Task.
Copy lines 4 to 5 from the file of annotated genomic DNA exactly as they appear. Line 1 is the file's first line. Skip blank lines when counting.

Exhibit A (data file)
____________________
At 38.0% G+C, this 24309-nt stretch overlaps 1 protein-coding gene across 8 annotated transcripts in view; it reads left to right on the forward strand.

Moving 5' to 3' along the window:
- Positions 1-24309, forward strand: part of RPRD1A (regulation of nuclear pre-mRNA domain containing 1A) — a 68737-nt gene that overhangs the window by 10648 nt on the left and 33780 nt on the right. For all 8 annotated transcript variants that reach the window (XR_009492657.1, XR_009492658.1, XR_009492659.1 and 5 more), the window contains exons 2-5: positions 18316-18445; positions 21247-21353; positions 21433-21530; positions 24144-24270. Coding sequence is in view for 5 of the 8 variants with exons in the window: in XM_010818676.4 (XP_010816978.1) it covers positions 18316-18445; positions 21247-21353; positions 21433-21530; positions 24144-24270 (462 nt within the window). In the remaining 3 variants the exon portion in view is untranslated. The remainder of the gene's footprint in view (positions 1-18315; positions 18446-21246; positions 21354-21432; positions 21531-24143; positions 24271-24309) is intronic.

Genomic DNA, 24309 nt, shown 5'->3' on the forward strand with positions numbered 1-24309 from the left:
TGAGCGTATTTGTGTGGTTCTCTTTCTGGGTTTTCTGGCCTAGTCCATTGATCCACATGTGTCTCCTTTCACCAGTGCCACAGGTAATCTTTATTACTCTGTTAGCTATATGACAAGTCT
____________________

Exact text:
Genomic DNA, 24309 nt, shown 5'->3' on the forward strand with positions numbered 1-24309 from the left:
TGAGCGTATTTGTGTGGTTCTCTTTCTGGGTTTTCTGGCCTAGTCCATTGATCCACATGTGTCTCCTTTCACCAGTGCCACAGGTAATCTTTATTACTCTGTTAGCTATATGACAAGTCT